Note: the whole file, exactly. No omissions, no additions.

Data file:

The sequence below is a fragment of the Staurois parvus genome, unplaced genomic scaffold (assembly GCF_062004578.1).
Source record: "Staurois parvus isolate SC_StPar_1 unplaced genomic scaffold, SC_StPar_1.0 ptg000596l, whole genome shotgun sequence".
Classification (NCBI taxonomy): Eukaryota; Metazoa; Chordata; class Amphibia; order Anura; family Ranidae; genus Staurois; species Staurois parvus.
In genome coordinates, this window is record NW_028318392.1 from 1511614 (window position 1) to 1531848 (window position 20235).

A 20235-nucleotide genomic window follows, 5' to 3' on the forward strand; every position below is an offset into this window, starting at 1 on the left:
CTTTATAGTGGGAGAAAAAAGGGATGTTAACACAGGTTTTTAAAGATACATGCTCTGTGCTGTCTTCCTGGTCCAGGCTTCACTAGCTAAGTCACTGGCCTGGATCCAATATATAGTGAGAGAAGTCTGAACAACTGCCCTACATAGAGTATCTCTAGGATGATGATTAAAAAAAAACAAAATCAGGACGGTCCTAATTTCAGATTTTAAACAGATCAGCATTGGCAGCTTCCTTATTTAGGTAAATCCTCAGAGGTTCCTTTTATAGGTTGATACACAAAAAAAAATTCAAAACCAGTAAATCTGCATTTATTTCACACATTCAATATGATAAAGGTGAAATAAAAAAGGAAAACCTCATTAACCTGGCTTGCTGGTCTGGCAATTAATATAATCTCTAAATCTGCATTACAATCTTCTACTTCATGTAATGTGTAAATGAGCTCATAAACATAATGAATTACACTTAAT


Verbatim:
The sequence below is a fragment of the Staurois parvus genome, unplaced genomic scaffold (assembly GCF_062004578.1).
Source record: "Staurois parvus isolate SC_StPar_1 unplaced genomic scaffold, SC_StPar_1.0 ptg000596l, whole genome shotgun sequence".
Classification (NCBI taxonomy): Eukaryota; Metazoa; Chordata; class Amphibia; order Anura; family Ranidae; genus Staurois; species Staurois parvus.
In genome coordinates, this window is record NW_028318392.1 from 1511614 (window position 1) to 1531848 (window position 20235).

A 20235-nucleotide genomic window follows, 5' to 3' on the forward strand; every position below is an offset into this window, starting at 1 on the left:
CTTTATAGTGGGAGAAAAAAGGGATGTTAACACAGGTTTTTAAAGATACATGCTCTGTGCTGTCTTCCTGGTCCAGGCTTCACTAGCTAAGTCACTGGCCTGGATCCAATATATAGTGAGAGAAGTCTGAACAACTGCCCTACATAGAGTATCTCTAGGATGATGATTAAAAAAAAACAAAATCAGGACGGTCCTAATTTCAGATTTTAAACAGATCAGCATTGGCAGCTTCCTTATTTAGGTAAATCCTCAGAGGTTCCTTTTATAGGTTGATACACAAAAAAAAATTCAAAACCAGTAAATCTGCATTTATTTCACACATTCAATATGATAAAGGTGAAATAAAAAAGGAAAACCTCATTAACCTGGCTTGCTGGTCTGGCAATTAATATAATCTCTAAATCTGCATTACAATCTTCTACTTCATGTAATGTGTAAATGAGCTCATAAACATAATGAATTACACTTAAT